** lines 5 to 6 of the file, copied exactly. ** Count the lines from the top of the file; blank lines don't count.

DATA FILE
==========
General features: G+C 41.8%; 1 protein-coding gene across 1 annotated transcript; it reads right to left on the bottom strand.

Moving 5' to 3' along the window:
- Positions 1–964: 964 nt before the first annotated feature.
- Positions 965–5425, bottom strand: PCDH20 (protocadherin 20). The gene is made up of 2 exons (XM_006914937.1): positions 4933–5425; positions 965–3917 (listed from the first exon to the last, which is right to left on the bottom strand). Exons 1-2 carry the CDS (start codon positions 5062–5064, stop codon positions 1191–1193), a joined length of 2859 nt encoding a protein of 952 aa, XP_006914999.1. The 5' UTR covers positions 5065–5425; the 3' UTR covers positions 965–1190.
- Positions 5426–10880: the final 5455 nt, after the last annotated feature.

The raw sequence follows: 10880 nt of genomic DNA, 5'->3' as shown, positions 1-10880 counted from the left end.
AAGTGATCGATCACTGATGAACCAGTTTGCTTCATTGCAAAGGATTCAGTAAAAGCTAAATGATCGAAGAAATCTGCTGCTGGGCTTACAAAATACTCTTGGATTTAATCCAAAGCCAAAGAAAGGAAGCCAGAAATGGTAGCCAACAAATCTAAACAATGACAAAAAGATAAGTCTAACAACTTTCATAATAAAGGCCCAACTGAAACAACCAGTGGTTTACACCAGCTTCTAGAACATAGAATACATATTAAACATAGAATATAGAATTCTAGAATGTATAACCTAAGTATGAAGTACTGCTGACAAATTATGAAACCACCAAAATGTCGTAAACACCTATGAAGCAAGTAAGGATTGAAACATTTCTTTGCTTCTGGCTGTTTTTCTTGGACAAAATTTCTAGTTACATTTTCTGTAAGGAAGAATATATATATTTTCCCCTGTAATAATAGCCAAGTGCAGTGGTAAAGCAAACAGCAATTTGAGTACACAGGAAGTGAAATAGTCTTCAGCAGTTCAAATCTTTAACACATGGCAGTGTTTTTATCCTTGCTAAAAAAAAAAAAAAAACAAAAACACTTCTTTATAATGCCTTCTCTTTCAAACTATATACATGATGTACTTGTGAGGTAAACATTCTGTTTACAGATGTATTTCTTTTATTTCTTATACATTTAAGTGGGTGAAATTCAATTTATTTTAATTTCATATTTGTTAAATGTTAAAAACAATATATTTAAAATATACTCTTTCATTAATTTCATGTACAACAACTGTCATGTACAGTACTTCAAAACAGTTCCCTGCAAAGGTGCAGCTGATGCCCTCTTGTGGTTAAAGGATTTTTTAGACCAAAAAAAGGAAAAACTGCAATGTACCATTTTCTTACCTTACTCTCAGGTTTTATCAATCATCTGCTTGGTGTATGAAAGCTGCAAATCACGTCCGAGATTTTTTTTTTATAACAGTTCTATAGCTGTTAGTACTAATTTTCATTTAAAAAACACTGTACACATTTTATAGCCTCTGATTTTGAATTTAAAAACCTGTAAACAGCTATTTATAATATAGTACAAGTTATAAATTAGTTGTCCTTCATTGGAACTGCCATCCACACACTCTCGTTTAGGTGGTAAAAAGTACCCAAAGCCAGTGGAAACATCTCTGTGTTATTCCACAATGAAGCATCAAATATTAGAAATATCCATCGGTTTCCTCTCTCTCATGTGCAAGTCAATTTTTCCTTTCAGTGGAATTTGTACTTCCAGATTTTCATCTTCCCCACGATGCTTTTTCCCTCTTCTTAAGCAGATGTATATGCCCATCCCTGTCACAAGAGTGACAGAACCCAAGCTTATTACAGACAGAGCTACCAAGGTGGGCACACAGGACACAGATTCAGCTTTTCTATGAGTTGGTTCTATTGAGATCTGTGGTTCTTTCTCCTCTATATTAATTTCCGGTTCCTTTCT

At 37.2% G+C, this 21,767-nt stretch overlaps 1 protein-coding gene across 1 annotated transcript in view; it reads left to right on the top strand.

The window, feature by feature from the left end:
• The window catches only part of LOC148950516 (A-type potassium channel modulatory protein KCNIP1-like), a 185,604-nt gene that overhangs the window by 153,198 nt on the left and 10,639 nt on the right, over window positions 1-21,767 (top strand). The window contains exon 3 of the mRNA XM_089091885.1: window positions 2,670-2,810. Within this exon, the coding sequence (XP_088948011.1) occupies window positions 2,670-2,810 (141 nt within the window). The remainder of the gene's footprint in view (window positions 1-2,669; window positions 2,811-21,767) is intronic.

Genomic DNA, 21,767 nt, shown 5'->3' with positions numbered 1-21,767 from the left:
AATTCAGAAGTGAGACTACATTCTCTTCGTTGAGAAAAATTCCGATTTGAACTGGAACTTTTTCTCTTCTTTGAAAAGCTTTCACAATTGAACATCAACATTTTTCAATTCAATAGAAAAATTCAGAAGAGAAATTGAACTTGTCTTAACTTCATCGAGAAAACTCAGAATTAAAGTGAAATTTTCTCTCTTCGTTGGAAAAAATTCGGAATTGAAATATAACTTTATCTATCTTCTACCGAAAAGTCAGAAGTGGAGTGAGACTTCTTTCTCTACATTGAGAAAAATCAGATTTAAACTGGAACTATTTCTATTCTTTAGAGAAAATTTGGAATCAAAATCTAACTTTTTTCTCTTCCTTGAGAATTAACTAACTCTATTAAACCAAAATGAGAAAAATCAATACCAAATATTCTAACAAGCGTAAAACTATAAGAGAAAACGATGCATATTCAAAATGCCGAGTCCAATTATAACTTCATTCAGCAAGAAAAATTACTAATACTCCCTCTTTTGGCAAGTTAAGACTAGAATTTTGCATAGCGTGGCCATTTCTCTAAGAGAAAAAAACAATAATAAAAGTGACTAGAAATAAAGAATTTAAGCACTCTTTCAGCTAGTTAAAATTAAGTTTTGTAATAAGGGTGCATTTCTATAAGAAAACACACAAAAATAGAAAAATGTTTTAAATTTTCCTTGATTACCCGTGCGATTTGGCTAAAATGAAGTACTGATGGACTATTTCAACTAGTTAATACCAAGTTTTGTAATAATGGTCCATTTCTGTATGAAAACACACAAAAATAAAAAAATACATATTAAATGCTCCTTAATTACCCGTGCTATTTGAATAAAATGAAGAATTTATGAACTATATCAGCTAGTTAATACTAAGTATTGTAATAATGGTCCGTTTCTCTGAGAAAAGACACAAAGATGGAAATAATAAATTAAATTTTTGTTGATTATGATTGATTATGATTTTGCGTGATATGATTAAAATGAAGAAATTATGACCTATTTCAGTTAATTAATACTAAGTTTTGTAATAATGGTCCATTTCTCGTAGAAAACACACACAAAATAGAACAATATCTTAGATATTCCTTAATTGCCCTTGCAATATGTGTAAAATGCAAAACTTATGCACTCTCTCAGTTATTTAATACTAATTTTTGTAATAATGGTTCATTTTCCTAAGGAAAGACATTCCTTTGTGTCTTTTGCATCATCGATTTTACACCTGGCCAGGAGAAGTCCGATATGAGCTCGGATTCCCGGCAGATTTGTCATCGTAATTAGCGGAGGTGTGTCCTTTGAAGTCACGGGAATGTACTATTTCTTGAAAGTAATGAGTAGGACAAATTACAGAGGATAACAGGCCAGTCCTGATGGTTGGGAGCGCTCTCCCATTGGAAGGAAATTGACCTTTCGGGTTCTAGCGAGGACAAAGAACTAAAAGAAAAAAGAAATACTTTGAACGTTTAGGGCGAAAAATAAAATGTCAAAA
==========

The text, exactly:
- Positions 5426–10880: the final 5455 nt, after the last annotated feature.

The raw sequence follows: 10880 nt of genomic DNA, 5'->3' as shown, positions 1-10880 counted from the left end.